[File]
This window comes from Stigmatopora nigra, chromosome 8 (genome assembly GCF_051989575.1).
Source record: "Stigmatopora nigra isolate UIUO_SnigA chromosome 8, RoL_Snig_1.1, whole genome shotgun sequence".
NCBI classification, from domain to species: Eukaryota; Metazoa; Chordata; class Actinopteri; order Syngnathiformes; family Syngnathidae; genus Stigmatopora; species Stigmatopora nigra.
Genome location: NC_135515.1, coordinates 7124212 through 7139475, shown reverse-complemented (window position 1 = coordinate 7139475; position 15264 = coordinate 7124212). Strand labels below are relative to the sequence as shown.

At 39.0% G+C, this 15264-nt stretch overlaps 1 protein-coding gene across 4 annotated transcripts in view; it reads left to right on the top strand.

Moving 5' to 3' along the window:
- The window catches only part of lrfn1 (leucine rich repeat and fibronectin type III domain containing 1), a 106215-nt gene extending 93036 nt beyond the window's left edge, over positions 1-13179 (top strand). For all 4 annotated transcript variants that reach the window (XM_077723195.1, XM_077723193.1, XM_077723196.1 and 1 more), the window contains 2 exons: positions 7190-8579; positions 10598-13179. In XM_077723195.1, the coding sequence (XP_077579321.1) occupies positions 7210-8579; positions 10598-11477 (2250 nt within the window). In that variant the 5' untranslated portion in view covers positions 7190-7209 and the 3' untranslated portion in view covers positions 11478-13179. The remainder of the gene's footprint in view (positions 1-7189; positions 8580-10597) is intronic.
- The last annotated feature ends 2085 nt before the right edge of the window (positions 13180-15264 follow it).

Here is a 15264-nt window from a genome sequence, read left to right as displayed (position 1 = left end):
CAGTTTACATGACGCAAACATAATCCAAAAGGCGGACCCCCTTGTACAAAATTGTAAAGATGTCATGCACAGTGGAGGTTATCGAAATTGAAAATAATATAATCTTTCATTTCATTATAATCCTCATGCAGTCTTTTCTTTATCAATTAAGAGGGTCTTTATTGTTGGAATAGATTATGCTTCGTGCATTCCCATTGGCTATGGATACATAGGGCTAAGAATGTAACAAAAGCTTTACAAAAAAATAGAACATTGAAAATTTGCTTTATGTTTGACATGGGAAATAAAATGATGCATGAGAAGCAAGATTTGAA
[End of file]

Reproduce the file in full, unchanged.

This window comes from Stigmatopora nigra, chromosome 8 (genome assembly GCF_051989575.1).
Source record: "Stigmatopora nigra isolate UIUO_SnigA chromosome 8, RoL_Snig_1.1, whole genome shotgun sequence".
NCBI classification, from domain to species: Eukaryota; Metazoa; Chordata; class Actinopteri; order Syngnathiformes; family Syngnathidae; genus Stigmatopora; species Stigmatopora nigra.
Genome location: NC_135515.1, coordinates 7124212 through 7139475, shown reverse-complemented (window position 1 = coordinate 7139475; position 15264 = coordinate 7124212). Strand labels below are relative to the sequence as shown.

At 39.0% G+C, this 15264-nt stretch overlaps 1 protein-coding gene across 4 annotated transcripts in view; it reads left to right on the top strand.

Moving 5' to 3' along the window:
- The window catches only part of lrfn1 (leucine rich repeat and fibronectin type III domain containing 1), a 106215-nt gene extending 93036 nt beyond the window's left edge, over positions 1-13179 (top strand). For all 4 annotated transcript variants that reach the window (XM_077723195.1, XM_077723193.1, XM_077723196.1 and 1 more), the window contains 2 exons: positions 7190-8579; positions 10598-13179. In XM_077723195.1, the coding sequence (XP_077579321.1) occupies positions 7210-8579; positions 10598-11477 (2250 nt within the window). In that variant the 5' untranslated portion in view covers positions 7190-7209 and the 3' untranslated portion in view covers positions 11478-13179. The remainder of the gene's footprint in view (positions 1-7189; positions 8580-10597) is intronic.
- The last annotated feature ends 2085 nt before the right edge of the window (positions 13180-15264 follow it).

Here is a 15264-nt window from a genome sequence, read left to right as displayed (position 1 = left end):
CAGTTTACATGACGCAAACATAATCCAAAAGGCGGACCCCCTTGTACAAAATTGTAAAGATGTCATGCACAGTGGAGGTTATCGAAATTGAAAATAATATAATCTTTCATTTCATTATAATCCTCATGCAGTCTTTTCTTTATCAATTAAGAGGGTCTTTATTGTTGGAATAGATTATGCTTCGTGCATTCCCATTGGCTATGGATACATAGGGCTAAGAATGTAACAAAAGCTTTACAAAAAAATAGAACATTGAAAATTTGCTTTATGTTTGACATGGGAAATAAAATGATGCATGAGAAGCAAGATTTGAA